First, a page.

• 2 Thess. 2:15 precludes the idea that Tradition was only Scripture, but otherwise great answer. I'm marking yours as the answer +1 – Sola Gratia Mar 15 '19 at 22:49

I am a Christian of the Protestant persuasion, and present a few extracts from John Gill’s Exposition of the Bible on 2 John 1:9. John Gill (1697-1771), a Baptist minister, held to a firm Calvinistic soteriology. https://en.wikipedia.org/wiki/John_Gill_(theologian)

Extracts from John Gill’s Exposition of the Bible on 2 John 1:9:

Whosoever transgresseth: who passes over the rule and standard of doctrine, the word of God, and will not adhere to that, nor walk according to it, but rejects and despises that rule:

and abideth not in the doctrine of Christ; which he received from his Father, and delivered to his apostles, and of which he is the sum and substance; the doctrine which is concerning his person as the Son of God, and as truly God, and the union of the two natures, divine and human, in his one person; and concerning his office, as the Mediator, surety, and messenger of the covenant, and as the prophet, priest, and King of his church; and concerning his incarnation, obedience, sufferings, death, resurrection from the dead, ascension to heaven, session at God's right hand, intercession for his people, and second coming to judgment; concerning peace and pardon by his blood, atonement by his sacrifice, justification by his righteousness, and complete salvation by him: this is (xyvmh Klm lv wdwmlt) , "the doctrine of the King Messiah", or the Messiah's Talmud F8, to use the Jewish phrase, and which agrees with John's. Now, whoever has embraced and professed this doctrine, but errs concerning it, and rejects it, and abides not in it, as Satan abode not in the truth, appears to be of him:

He that abideth in the doctrine of Christ; as he hath received and professed it; neither can anything remove him from it, not the arguments of false teachers, nor the reproaches and persecutions of men, or the snares and allurements of the world: https://www.biblestudytools.com/commentaries/gills-exposition-of-the-bible/2-john-1-9.html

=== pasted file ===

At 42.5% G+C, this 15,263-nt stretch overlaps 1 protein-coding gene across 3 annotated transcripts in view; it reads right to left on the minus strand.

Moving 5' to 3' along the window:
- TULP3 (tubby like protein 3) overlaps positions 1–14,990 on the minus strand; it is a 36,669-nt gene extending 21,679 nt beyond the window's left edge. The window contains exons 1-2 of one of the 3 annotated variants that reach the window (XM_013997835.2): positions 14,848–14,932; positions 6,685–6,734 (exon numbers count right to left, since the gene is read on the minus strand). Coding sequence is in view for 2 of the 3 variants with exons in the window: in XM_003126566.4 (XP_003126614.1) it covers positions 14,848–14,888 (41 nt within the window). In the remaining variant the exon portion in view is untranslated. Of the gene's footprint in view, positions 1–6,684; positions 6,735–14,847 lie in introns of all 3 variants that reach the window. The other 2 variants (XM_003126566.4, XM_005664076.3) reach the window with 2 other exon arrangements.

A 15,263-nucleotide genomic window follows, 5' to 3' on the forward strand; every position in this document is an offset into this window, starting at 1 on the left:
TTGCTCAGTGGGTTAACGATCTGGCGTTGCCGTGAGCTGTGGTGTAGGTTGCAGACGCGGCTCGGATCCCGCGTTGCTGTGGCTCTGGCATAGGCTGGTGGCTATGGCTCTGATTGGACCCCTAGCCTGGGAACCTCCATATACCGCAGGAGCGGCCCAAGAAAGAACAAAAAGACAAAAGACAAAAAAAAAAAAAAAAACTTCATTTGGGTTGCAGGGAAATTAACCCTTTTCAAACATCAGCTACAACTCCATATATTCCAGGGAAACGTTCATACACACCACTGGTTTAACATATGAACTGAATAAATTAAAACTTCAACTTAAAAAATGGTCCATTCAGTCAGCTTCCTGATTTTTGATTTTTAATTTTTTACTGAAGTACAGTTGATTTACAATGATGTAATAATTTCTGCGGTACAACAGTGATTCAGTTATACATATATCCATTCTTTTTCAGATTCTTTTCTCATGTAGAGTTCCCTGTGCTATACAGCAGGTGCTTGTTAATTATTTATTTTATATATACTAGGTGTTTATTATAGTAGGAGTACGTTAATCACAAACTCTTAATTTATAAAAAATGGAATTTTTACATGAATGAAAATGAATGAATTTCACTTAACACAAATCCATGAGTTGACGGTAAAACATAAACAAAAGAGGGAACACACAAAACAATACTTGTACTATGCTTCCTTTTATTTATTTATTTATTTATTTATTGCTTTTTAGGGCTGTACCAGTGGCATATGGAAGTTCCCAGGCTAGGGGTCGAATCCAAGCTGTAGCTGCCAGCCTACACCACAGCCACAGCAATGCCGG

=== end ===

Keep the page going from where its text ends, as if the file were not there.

The New Living Translation Study Bible expresses 2 John 1:9 this way:

Anyone who wanders away from this teaching has no relationship with God. But anyone who remains in the teaching of Christ has a relationship with both the Father and the Son. (2 John 1:9 NLT)

The NLT Study Bible makes this comment regarding 2 John 1:9:

Literally, everyone going beyond and not remaining in the teaching. To go beyond is to contradict the apostolic teachings about Jesus Christ and believe things about Jesus that were not taught by the apostles.

At the time the apostle John wrote this second letter, Docetists were infiltrating the early church and denying that Jesus Christ came in a real body. The word Docetism comes from the Greek dokein, which meant “to seem.” According to Docetism, Jesus Christ only seemed to have a human body. Docetism was closely related to Gnosticism, which viewed physical matter as inherently evil and spiritual substance as inherently good. The apostle John warned the early church against the false doctrine of Gnosticism, which embraced Docetism’s error: “This is how you can recognize the Spirit of God: Every spirit that acknowledges that Jesus Christ has come in the flesh is from God, but every spirit that does not acknowledge Jesus is not from God. This is the spirit of the antichrist.” (1 John 4:1–2 NLT)

Early church fathers fought valiantly against Docetism, especially Ignatius of Antioch (c. AD 35–107). Ignatius rightly taught that, if Jesus had not actually shed His blood on the cross, then His death was meaningless. Ignatius saw that there was no possible way to align the deception of Docetism with the truth of Christianity.

Within the context of this letter, to "continue in doctrine" means to hold fast to “the faith that was once for all entrusted to the saints” (Jude verse 3). To "go beyond” would be to reject the truth that Jesus was fully human and fully God and to embrace false teachings that deny who Jesus, the Christ, really is. As John Gill puts it, to “abideth not in the doctrine of Christ” is to reject the truth about the person of Christ and to join ranks with Satan. "To go beyond" is to wander away from and reject the truth about Christ Jesus.

  • +1 Thanks, great answer. As for Ignatius, he also taught that the Docetics and Gnostics "abstain from the Eucharist and from prayer because they do not confess that the Eucharist is the flesh of our Savior Jesus Christ, flesh which suffered for our sins and which that Father, in his goodness, raised up again" (To the Smyrnaeans, VI). – Sola Gratia Mar 15 '19 at 22:48